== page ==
There’s a lot about snow we don’t know. Where does it come from? Where does it go? What does it taste like? Admittedly there are tentative answers to these questions. But there are yet more complex ones like how exactly, on a microscopic level, snow melts in mid-air. That’s the focus of one project at NASA, the results of which are both practical and beautiful.
Snow is a critical part of the weather system (did you know there’s a whole “cryosphere”), and the ways in which it forms and melts can help meteorologists predict, for example, the likelihood or severity of a storm. But it’s not enough to catch a flake in your hand and look closely. Like anything else, you need a mathematical model of a phenomenon in order to understand it properly.
Jussi Leinonen has been working on this problem for years at NASA’s Jet Propulsion Laboratory.
“I got interested in modeling melting snow because of the way it affects our observations with remote sensing instruments,” he said in a news release. As you can imagine, it’s rather important for a rocket science lab to be able to understand and predict weather patterns.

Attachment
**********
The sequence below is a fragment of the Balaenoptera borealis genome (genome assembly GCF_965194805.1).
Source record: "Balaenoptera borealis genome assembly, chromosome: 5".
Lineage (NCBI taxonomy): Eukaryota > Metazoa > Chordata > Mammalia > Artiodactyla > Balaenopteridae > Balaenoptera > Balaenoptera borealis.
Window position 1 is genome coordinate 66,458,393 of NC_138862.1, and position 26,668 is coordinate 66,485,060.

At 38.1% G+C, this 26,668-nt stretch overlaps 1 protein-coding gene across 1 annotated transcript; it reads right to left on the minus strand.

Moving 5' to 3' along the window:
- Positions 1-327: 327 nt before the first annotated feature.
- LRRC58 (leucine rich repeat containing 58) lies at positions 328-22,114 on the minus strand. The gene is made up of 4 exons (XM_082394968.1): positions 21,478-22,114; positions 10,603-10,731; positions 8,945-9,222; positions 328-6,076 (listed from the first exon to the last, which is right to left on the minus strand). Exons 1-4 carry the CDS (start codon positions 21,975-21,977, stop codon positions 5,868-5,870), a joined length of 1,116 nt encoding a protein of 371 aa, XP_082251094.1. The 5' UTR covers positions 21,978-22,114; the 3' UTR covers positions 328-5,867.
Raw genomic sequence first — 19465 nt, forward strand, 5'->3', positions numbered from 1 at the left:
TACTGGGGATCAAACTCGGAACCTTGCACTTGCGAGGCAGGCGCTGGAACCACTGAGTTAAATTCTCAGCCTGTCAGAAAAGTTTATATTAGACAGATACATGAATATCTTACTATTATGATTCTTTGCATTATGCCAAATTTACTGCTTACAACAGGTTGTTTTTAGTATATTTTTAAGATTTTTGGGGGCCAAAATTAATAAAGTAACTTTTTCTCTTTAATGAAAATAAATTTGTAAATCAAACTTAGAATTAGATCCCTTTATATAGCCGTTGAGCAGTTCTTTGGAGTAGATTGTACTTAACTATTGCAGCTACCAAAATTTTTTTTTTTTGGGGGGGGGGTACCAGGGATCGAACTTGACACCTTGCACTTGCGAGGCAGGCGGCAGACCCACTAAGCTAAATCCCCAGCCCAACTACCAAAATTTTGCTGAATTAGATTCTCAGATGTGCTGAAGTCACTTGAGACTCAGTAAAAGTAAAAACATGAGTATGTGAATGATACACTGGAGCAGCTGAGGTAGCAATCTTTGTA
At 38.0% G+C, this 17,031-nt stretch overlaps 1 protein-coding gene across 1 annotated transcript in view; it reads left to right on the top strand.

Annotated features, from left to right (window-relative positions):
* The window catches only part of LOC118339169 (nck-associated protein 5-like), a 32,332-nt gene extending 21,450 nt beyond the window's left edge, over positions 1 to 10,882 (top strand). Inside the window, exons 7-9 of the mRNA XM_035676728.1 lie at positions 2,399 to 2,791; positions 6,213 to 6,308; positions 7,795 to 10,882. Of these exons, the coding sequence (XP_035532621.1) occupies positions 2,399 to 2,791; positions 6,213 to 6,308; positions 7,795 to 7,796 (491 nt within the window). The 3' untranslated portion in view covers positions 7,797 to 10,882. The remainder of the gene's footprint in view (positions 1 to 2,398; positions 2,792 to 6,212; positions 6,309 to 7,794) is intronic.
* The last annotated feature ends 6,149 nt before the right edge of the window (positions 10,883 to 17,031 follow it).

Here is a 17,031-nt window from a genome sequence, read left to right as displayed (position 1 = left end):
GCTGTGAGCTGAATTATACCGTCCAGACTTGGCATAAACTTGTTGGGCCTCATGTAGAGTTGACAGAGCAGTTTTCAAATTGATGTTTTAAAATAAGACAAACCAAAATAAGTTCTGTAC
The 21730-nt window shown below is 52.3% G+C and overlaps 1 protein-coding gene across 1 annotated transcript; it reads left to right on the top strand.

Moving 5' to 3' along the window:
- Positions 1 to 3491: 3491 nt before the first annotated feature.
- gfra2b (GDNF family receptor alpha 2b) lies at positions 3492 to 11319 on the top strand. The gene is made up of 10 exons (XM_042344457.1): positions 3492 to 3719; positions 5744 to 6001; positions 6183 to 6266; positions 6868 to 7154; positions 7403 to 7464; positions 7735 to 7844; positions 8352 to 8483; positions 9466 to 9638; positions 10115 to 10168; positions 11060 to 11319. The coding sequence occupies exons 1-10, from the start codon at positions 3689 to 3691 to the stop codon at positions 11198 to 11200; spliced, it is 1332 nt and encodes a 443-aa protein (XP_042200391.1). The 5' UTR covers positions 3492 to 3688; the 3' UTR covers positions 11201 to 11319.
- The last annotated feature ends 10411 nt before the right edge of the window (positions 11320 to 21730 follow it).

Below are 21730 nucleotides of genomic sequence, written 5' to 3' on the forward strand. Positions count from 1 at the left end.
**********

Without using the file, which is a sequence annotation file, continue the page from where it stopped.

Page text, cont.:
Leinonen’s contribution has been an exact model of how and why snowflakes melt — which types of flakes, at what temperatures, in what ways, and so on. The basic version is this: water collects in concave regions of snowflakes where it can stay liquid. Those little lakes expand, eventually covering the whole ice crystal and encasing the core, which also eventually melts.
Sounds straightforward, but Leinonen’s model shows how this happens at an extremely detailed level with arbitrarily shaped snowflakes and clumps thereof. The 3D visualization of this process is remarkably beautiful, and more importantly seems to be correct.
With an accurate model meteorologists can profile different snow and rain types, see how they perform in various conditions, and produce relevant details like how those differences would affect a radar image.
No word on when we can get a screensaver of snowflakes melting with high precision. Leinonen published his research in the journal Geophysical Research.